The Scottish philosopher David Hume (1711-1776) destroyed philosophy with logic. His skepticism has not been, and I believe never will be, adequately answered. Were he alive today, I believe he could do the same with climate science, and through the same mechanism.
Hume unassailably pointed out that we can never know with absolute certainty what causes the effects we observe. All we know for sure is that we can’t know for sure. ‘A’ may always precede ‘B’ in our observations, but that does not mean A causes B, and even if there seems to be a causal relationship, we can’t assume the relationship will always hold. The future often looks like the past, but there is no cosmic reason that it must. (Incidentally, neuroscience has discovered that in some instances our minds will make us perceive that A precedes B even when it doesn’t, if our minds have–subconsciously, of course–concluded that A preceding B is the best way of presenting reality to our consciousness such that our body might better survive and prosper.)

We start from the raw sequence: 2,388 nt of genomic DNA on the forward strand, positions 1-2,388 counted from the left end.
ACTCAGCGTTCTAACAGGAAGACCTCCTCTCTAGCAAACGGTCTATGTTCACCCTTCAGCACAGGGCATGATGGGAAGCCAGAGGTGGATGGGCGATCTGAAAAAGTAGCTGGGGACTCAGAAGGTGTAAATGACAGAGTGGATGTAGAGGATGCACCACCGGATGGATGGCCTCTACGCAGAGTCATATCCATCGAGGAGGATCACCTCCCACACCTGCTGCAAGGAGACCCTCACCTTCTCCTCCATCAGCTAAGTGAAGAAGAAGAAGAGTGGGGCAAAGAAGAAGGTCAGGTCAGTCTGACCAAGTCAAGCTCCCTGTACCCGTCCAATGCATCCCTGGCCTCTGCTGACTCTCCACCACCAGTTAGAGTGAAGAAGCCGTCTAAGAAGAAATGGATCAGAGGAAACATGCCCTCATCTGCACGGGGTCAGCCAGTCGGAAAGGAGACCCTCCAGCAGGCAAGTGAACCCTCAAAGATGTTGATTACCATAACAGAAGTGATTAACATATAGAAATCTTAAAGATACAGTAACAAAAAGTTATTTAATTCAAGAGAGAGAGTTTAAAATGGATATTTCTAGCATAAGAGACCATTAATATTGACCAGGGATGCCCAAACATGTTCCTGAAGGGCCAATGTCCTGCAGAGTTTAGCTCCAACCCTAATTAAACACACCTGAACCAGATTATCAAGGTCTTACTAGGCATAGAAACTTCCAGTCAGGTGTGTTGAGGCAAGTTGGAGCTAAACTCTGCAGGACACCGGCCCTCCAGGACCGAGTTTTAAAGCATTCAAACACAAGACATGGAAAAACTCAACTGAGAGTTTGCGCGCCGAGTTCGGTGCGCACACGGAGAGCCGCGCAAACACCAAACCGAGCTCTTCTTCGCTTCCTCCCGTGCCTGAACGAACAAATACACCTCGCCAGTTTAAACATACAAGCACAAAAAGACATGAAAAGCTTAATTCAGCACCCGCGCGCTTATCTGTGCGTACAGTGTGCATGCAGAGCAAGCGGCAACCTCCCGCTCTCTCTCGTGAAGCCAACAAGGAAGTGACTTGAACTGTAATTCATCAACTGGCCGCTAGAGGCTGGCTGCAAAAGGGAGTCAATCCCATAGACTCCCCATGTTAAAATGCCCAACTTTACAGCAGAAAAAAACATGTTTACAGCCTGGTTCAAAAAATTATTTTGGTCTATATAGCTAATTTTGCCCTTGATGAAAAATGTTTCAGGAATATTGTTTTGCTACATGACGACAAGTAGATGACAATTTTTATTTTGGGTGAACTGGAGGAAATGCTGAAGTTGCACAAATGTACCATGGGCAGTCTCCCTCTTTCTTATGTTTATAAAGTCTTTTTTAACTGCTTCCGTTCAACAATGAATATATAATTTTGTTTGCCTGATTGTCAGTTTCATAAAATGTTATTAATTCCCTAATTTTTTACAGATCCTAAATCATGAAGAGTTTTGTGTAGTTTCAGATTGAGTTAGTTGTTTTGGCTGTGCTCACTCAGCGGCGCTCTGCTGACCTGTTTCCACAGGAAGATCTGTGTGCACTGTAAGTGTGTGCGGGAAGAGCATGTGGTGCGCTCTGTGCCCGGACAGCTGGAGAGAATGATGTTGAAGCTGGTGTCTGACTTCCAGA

Just because every instance of hitting a billiard ball with a cue ball causes movement in a predictable direction and velocity does not mean that we can, with100% certainty, expect that the next strike of the ball will do the same. Gravity could be suspended. The arrow of time could reverse. Any number of assumptions we make about the world as it is (light speed, gravitational forces, molecular forces, etc.)—and particularly the assumption undergirding all others—that things will stay as they are–might change to destroy our causative analysis. In the end, all we have are correlations. A billiard ball is hit by a cue ball with a force sufficient to overcome friction such that it moves. The billiard ball doesn’t move without which it is hit. We never see effect B without also seeing cause A. Yet still, we’ve done nothing but describe a conjunction, and one that could fall apart at any moment, if our underlying premise—that the future should look like the past—fails.